A difficult month hits stocks hard but spares the real economy
April lived up to TS Eliot’s description of being the cruelest month, at least in the stock market. the
the index lost 8.8% for the worst monthly display since the Covid-19-related plunge of March 2020, while the Nasdaq Composite lost 13.3%, the most since October 2008 during the 2008 financial crisis -09.
May looks equally interesting, as with the Chinese curse, highlighted by next week’s meeting of the Federal Open Market Committee. This could be a most important conference for the central bank’s policy-making group, not because of what it is going to do, but because its future direction could be outlined in the post-meeting press conference of the Fed chief Jerome Powell.
In the six weeks since the FOMC meeting in March, the rhetoric from Fed officials has become markedly more hawkish. This marks a major change from the unlikely optimism of the Fed’s latest summary of economic projections, which saw inflation dip into the mid-2% range by the end of 2023 from a high of four decades, with no increase in unemployment and only a modest hike in the central bank’s policy rate.
A 50 basis point increase in the fed funds target range, from the current 0.25% to 0.50%, is 99% certainty at the next rally, according to the fed funds futures market. What we want to know is whether further 50 or even 75 basis point hikes are likely and what the plan is to shrink the central bank’s huge balance sheet. (A basis point is 1/100th of a percentage point.)
The futures market is pricing in a target funds rate range of 2.75% to 3% by the end of the year, well above the median projection of 1.9% in March and in line with the projection FOMC median of 2.8% for the end of 2023. Significantly higher market rate expectations have lifted Treasury yields, with the benchmark 10-year yield up 56 basis points for April and 139 since the start of the year, at 2.885% on Friday afternoon. This, more than anything else, has produced the sharp revaluation of risky assets, especially stocks.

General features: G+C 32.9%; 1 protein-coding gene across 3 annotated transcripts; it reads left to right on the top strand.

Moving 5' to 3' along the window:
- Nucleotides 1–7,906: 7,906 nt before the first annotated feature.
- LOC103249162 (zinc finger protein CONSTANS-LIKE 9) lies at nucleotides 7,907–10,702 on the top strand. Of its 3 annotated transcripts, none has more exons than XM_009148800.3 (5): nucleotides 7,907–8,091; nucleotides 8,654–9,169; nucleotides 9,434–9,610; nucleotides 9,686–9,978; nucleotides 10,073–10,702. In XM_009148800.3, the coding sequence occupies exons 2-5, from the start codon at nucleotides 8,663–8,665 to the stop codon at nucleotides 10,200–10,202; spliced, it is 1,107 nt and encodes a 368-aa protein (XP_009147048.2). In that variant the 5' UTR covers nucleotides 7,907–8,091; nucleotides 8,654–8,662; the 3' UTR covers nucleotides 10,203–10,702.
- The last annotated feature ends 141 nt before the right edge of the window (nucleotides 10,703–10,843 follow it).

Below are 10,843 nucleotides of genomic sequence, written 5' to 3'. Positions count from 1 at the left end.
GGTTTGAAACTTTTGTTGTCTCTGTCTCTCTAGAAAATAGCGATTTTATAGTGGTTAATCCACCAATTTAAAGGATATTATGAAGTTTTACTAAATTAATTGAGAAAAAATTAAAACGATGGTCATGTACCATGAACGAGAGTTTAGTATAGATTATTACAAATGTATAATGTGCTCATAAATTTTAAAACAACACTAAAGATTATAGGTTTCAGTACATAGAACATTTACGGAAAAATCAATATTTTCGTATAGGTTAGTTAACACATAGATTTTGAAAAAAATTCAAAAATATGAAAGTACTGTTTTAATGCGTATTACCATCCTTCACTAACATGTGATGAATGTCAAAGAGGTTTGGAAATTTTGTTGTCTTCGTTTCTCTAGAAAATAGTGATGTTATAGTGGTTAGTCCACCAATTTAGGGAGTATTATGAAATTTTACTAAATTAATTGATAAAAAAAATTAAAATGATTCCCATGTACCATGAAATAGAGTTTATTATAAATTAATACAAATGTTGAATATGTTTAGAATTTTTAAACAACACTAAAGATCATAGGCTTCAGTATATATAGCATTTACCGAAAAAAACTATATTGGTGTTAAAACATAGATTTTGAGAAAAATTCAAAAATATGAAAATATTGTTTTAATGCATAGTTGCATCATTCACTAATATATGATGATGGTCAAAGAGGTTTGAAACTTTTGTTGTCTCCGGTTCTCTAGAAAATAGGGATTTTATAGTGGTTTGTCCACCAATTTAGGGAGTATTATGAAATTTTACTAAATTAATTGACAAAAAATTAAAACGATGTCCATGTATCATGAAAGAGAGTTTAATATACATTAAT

While the FOMC won’t have the April jobs report when it meets midweek, it will have plenty of other data to go on. One report he will rightly dismiss is the advance estimate of first-quarter gross domestic product, which showed an annualized real contraction of 1.4% after robust 6.9% growth in the final quarter of 2021. .
Markets immediately looked beyond the latest figure as being due to particular factors: an increase in imports which had been delayed by the safeguarding of the docks, a slowdown in stocks and a reduction in public spending after the end of the massive stimulus. Last year. Excluding these factors, real private sector domestic final sales – which the Fed influences – actually grew at a faster pace of 3.7% in the first quarter than the 2.6% in the prior period. .
More influential will be the 1.4% jump in the employment cost index in the first quarter, which took the year-over-year increase in civilian earnings to 4.5%. Powell noted last December that the ECI rally in the third quarter helped persuade him to accelerate the reduction of the Fed’s balance sheet.
What he has to say about the actual shrinking of the balance sheet will be key.
expects Fed holdings to drain at an annual rate of about $1.1 trillion. The bank’s quantitative and derivatives strategy team, led by Nikolaos Panigirtzoglou, estimates that, over four years, the cumulative effect of quantitative tightening will be the equivalent of 210 basis points of rate hikes.
The problem for the Fed now is that it’s like the lost traveler to whom a local says “you wouldn’t want to start here to get there,” says Chris Brightman, CEO and chief investment officer of Research Affiliates. Having waited too long to start normalizing policy, it must now take a fast track it would have preferred to avoid in order to contain inflation.
If the central bank tries to avoid a hard landing and opts for a little more inflation, “Powell will fall like the next Arthur Burns,” Brightman comments, referring to the despised 1970s Fed chairman who left the inflation going up to double digits.
For now, the economy remains robust, with a historically low unemployment rate of 3.6% and many more job vacancies than job seekers. Financial markets seem to be suffering more than the real economy from the prospect of further Fed tightening, at least so far.
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Write to Randall W. Forsyth at [email protected]